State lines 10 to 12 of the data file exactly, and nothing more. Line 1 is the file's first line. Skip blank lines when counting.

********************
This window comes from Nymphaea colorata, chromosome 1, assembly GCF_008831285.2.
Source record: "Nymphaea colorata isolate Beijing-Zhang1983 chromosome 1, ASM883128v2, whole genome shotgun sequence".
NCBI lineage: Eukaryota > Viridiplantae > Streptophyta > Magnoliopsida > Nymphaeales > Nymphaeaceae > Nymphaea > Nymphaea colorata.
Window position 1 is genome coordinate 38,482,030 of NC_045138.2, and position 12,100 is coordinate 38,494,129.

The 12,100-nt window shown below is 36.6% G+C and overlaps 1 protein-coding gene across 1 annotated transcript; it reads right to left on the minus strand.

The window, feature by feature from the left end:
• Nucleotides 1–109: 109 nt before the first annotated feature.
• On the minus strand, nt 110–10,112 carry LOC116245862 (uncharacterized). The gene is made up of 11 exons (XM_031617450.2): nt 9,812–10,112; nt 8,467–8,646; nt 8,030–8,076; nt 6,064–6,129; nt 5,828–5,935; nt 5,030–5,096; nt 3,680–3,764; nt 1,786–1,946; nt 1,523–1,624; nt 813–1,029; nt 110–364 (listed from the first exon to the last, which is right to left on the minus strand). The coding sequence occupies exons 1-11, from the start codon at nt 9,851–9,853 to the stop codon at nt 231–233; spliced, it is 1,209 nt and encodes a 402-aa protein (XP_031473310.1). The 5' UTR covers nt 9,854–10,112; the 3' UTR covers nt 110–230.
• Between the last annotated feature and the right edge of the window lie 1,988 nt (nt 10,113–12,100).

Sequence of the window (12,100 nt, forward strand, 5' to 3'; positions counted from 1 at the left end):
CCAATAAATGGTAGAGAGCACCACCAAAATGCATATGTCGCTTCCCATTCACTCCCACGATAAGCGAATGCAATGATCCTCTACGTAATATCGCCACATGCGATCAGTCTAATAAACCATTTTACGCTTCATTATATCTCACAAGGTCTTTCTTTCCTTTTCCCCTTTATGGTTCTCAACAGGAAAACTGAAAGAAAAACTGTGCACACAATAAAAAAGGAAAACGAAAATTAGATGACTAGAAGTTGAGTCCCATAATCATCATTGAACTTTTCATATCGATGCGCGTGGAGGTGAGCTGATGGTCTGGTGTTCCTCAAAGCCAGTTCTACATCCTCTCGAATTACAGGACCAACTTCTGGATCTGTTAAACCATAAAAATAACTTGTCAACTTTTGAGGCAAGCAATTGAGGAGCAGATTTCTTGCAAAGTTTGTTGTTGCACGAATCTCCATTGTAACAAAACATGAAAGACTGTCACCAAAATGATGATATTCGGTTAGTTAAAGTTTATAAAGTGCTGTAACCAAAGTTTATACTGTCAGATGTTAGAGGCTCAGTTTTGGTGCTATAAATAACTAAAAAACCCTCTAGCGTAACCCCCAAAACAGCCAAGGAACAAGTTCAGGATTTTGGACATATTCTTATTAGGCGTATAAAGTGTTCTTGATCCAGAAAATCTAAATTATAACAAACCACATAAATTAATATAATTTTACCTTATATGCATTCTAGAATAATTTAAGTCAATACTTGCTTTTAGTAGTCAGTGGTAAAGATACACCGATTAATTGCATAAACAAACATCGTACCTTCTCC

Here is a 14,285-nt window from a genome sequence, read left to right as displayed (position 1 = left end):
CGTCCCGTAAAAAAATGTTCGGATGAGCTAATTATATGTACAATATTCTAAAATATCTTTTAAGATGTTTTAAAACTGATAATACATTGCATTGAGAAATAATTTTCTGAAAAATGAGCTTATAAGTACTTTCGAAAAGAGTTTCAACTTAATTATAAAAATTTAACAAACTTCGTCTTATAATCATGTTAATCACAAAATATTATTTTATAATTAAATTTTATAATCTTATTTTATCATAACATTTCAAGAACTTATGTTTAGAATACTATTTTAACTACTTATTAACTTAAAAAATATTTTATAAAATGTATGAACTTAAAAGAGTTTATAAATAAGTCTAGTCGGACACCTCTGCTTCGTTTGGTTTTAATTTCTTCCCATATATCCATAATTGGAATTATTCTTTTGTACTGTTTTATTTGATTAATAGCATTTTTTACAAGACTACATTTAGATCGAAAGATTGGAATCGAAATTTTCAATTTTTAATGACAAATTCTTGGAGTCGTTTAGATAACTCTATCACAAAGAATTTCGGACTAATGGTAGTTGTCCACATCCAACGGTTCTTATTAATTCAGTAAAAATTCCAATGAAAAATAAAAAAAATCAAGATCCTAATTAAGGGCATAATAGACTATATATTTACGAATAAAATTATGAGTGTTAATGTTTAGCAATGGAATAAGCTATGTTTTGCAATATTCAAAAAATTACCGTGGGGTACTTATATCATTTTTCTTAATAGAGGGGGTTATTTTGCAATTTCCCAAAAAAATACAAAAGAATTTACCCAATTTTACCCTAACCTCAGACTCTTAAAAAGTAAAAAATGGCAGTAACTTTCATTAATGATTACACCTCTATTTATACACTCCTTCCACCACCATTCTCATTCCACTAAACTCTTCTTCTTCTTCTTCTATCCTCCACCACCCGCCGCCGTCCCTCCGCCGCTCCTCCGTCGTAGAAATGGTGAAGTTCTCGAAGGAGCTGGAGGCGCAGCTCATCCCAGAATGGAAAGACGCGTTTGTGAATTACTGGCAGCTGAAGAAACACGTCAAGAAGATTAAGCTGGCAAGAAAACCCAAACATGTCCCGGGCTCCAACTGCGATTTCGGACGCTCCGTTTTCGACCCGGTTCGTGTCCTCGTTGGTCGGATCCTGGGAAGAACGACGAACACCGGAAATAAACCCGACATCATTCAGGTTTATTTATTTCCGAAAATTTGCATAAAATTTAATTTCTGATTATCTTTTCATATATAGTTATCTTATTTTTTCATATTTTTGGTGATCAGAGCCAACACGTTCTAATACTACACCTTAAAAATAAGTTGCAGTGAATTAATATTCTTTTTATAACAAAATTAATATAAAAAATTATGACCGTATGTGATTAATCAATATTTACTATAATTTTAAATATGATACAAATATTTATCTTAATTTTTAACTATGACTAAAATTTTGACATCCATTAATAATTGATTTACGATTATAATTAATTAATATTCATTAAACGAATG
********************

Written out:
Sequence of the window (12,100 nt, forward strand, 5' to 3'; positions counted from 1 at the left end):
CCAATAAATGGTAGAGAGCACCACCAAAATGCATATGTCGCTTCCCATTCACTCCCACGATAAGCGAATGCAATGATCCTCTACGTAATATCGCCACATGCGATCAGTCTAATAAACCATTTTACGCTTCATTATATCTCACAAGGTCTTTCTTTCCTTTTCCCCTTTATGGTTCTCAACAGGAAAACTGAAAGAAAAACTGTGCACACAATAAAAAAGGAAAACGAAAATTAGATGACTAGAAGTTGAGTCCCATAATCATCATTGAACTTTTCATATCGATGCGCGTGGAGGTGAGCTGATGGTCTGGTGTTCCTCAAAGCCAGTTCTACATCCTCTCGAATTACAGGACCAACTTCTGGATCTGTTAAACCATAAAAATAACTTGTCAACTTTTGAGGCAAGCAATTGAGGAGCAGATTTCTTGCAAAGTTTGTTGTTGCACGAATCTCCATTGTAACAAAACATGAAAGACTGTCACCAAAATGATGATATTCGGTTAGTTAAAGTTTATAAAGTGCTGTAACCAAAGTTTATACTGTCAGATGTTAGAGGCTCAGTTTTGGTGCTATAAATAACTAAAAAACCCTCTAGCGTAACCCCCAAAACAGCCAAGGAACAAGTTCAGGATTTTGGACATATTCTTATTAGGCGTATAAAGTGTTCTTGATCCAGAAAATCTAAATTATAACAAACCACATAAATTAATATAATTTTACCTTATATGCATTCTAGAATAATTTAAGTCAATACTTGCTTTTAGTAGTCAGTGGTAAAGATACACCGATTAATTGCATAAACAAACATCGTACCTTCTCC

Here is a 14,285-nt window from a genome sequence, read left to right as displayed (position 1 = left end):